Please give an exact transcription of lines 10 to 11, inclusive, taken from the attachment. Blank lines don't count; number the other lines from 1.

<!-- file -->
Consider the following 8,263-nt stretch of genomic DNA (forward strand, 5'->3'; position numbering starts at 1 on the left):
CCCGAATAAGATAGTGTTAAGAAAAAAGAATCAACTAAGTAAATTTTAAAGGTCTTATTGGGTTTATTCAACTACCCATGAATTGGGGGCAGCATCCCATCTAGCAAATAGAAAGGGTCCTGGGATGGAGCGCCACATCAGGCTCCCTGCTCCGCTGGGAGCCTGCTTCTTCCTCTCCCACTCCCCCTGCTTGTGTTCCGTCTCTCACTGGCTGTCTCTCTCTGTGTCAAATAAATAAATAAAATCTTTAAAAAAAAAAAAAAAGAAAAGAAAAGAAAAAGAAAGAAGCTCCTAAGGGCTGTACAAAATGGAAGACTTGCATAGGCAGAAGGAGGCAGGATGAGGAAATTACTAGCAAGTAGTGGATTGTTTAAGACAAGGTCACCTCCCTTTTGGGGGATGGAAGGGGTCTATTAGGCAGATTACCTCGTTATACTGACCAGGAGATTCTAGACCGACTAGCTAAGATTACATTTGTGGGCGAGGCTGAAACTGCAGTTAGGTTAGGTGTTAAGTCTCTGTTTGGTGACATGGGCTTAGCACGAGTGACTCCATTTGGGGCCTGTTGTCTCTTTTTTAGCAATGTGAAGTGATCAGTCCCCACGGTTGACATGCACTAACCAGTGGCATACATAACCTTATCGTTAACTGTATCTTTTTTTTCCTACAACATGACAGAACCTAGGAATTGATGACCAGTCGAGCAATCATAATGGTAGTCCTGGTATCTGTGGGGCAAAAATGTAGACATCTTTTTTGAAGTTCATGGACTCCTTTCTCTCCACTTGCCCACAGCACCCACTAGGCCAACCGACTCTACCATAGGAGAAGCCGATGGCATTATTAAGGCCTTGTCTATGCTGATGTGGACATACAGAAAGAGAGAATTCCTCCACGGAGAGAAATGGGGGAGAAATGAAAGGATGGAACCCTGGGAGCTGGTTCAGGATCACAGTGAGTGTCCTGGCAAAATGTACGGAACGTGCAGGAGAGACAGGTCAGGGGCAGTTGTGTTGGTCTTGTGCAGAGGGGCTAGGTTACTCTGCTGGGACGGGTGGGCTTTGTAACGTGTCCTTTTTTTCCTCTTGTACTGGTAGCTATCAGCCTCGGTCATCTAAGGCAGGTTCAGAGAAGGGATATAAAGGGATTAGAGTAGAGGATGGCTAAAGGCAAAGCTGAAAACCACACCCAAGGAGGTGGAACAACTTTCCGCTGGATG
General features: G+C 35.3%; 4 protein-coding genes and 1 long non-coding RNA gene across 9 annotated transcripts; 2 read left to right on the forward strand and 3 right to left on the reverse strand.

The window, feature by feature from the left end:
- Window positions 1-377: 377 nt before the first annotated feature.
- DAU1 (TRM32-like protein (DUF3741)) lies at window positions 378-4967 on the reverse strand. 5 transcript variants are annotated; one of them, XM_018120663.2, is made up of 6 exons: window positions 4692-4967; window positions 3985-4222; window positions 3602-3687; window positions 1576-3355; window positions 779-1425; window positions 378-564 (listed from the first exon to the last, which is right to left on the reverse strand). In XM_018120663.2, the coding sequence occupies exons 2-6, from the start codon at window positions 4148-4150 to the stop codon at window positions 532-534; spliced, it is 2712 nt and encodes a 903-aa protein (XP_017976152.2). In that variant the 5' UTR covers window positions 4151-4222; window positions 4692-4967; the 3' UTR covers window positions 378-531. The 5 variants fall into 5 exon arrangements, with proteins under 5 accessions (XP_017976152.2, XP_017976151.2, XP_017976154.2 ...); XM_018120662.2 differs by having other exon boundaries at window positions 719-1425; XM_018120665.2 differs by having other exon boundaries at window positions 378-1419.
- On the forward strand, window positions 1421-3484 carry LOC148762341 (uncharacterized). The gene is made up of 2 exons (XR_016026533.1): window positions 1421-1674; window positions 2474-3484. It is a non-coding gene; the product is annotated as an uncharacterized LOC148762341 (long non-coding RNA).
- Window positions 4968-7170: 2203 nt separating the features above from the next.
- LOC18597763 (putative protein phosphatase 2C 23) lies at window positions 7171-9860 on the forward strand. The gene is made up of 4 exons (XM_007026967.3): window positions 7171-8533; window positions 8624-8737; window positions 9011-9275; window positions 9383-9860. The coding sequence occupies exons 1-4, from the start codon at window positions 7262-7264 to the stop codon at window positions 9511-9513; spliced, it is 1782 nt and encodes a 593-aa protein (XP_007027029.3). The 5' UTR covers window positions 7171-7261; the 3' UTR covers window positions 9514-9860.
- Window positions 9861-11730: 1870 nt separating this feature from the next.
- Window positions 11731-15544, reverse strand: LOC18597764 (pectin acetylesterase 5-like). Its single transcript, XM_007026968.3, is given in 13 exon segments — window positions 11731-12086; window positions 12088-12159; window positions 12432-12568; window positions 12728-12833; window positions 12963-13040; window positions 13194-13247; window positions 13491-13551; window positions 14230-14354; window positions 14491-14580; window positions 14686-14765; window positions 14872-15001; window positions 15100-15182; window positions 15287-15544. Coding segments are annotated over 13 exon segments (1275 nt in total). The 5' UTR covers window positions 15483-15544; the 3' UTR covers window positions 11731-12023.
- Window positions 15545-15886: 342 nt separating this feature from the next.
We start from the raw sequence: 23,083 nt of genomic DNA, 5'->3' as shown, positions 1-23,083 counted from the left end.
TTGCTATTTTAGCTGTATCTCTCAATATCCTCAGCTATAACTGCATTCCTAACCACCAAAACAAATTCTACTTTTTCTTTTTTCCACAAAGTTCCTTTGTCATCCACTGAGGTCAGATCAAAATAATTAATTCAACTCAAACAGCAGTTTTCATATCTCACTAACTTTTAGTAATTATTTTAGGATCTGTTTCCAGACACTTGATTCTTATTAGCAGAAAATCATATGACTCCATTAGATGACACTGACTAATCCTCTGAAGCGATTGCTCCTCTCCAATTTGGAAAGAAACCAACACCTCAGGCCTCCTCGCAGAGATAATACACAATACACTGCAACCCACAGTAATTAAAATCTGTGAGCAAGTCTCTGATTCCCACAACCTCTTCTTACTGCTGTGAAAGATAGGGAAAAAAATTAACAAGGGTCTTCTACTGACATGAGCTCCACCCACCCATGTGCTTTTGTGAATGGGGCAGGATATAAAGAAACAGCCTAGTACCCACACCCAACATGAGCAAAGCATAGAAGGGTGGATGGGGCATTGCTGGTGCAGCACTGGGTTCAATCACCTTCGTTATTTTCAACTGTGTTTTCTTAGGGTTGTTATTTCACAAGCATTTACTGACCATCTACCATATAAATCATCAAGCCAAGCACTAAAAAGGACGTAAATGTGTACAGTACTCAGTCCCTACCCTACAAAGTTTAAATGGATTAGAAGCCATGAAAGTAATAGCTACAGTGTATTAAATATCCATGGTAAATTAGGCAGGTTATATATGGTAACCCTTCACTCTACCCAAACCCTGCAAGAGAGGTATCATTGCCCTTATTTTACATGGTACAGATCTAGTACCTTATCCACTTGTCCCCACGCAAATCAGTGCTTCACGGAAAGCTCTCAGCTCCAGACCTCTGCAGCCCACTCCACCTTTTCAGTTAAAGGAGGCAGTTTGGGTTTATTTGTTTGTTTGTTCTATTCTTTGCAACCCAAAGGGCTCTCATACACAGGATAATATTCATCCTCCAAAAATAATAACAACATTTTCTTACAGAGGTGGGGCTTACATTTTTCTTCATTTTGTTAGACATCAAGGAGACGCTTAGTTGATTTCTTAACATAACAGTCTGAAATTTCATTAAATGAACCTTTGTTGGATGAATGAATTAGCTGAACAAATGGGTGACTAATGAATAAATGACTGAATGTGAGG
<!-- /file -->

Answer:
- Window positions 9861-11730: 1870 nt separating this feature from the next.
- Window positions 11731-15544, reverse strand: LOC18597764 (pectin acetylesterase 5-like). Its single transcript, XM_007026968.3, is given in 13 exon segments — window positions 11731-12086; window positions 12088-12159; window positions 12432-12568; window positions 12728-12833; window positions 12963-13040; window positions 13194-13247; window positions 13491-13551; window positions 14230-14354; window positions 14491-14580; window positions 14686-14765; window positions 14872-15001; window positions 15100-15182; window positions 15287-15544. Coding segments are annotated over 13 exon segments (1275 nt in total). The 5' UTR covers window positions 15483-15544; the 3' UTR covers window positions 11731-12023.